The low-information diet applies not just to news and media intake, but to work communication as well. Ferriss advocates for training our coworkers, employees, and customers to communicate with us in ways that we deem appropriate—and when we deem appropriate. Cut out phone calls and meetings that could have been emails. Funnel as much communication as possible to email, making sure that all contacts know that direct communication should be for emergencies only.

Once you’re on the low-information diet, the next step is to eliminate interruptions. Ferriss splits interrupters into three categories: time-wasters, time-consumers, and empowerment failures. Although he argues for funneling as much communication as possible to email, he also recognizes that email is hands-down the most common time-waster. The solution? Limit how often we check email, and let our coworkers, employees, and customers know about our email schedule with an autoresponse. We should do the same with all time-wasters: eliminate or limit our exposure to them as much as possible.

“Maximize the good and minimize the bad, no matter what area of life they’re in.”

For time-consumers—unavoidable tasks that require high setup time—we should complete them in batches, so that we eliminate repeated setup time. Finally, empowerment failures are solved by giving others, be they employees, coworkers, or customers, the information they need to solve their issues without having to bother us. The major offender in this category is customer service, and Ferriss urges businesses to have detailed online FAQs and other means of giving customers all the information they need, so that they don’t have to make a phone call over simple questions.

4. An Automated Life

The next phase of the DEAL is A for Automation. Ferriss argues that the NR don’t just work smarter—they eventually aim to replace themselves entirely in the work structure. As mentioned earlier, this step is a bit mobile in the DEAL process, because if you’re an employee rather than a business owner, you’ll likely have to achieve Liberation before you can reach Automation.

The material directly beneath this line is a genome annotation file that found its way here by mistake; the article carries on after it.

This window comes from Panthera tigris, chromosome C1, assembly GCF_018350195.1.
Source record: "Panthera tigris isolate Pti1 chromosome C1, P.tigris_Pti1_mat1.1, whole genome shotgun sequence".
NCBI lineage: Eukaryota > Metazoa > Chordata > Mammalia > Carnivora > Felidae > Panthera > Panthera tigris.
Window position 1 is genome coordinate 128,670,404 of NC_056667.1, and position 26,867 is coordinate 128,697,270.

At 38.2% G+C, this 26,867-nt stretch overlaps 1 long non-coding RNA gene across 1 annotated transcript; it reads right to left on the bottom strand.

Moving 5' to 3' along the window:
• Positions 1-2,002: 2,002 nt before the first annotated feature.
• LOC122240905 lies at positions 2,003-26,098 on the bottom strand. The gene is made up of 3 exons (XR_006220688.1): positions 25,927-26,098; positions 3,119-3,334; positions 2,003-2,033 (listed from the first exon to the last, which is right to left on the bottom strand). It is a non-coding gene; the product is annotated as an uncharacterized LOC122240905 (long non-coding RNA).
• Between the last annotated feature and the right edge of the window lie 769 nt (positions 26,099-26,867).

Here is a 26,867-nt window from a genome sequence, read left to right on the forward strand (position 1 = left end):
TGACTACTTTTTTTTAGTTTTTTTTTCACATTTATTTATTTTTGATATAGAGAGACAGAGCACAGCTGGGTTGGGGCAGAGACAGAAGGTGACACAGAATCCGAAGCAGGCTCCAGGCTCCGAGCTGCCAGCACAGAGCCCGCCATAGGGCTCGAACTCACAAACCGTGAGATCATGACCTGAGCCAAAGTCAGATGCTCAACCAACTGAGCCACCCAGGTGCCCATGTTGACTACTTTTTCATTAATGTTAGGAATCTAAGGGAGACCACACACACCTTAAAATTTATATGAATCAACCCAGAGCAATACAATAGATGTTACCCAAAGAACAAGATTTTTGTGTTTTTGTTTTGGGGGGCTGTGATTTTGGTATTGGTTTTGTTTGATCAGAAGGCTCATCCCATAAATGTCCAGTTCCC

This section of the book opens with Ferriss’ advice for what he calls “outsourcing life.” This involves hiring a remote personal assistant to handle as much of your mundane work tasks as possible. He points specifically to affordable options in India as the most successful for him, but also mentions services based in China, the U.S., and Canada. These remote assistants can handle anything from email (he recommends creating different email addresses for different purposes and funneling each to a different assistant), writing drafts of reports, managing appointments—really anything you can think of. But he makes an important caveat that you should eliminate before you delegate, because even these assistants can get overwhelmed. Managed properly with specific instructions, short deadlines, and achievable tasks, remote assistants can work wonders.

The bulk of this section then moves to talk about automated income, a key feature of the NR lifestyle. The NR seek out passive income sources that, once set up, can generate maximum income with minimum effort. Ferriss’ advice for reaching this goal is to sell a product, not a service, and make it aimed at the most niche market you can imagine. Think of your own specific hobbies, and sell what you and your fellow hobbyists would want to buy. Even better than a purely physical product is an information product, some intellectual property that only you can sell, and he points to an example company selling instructional yoga videos for mountain climbers.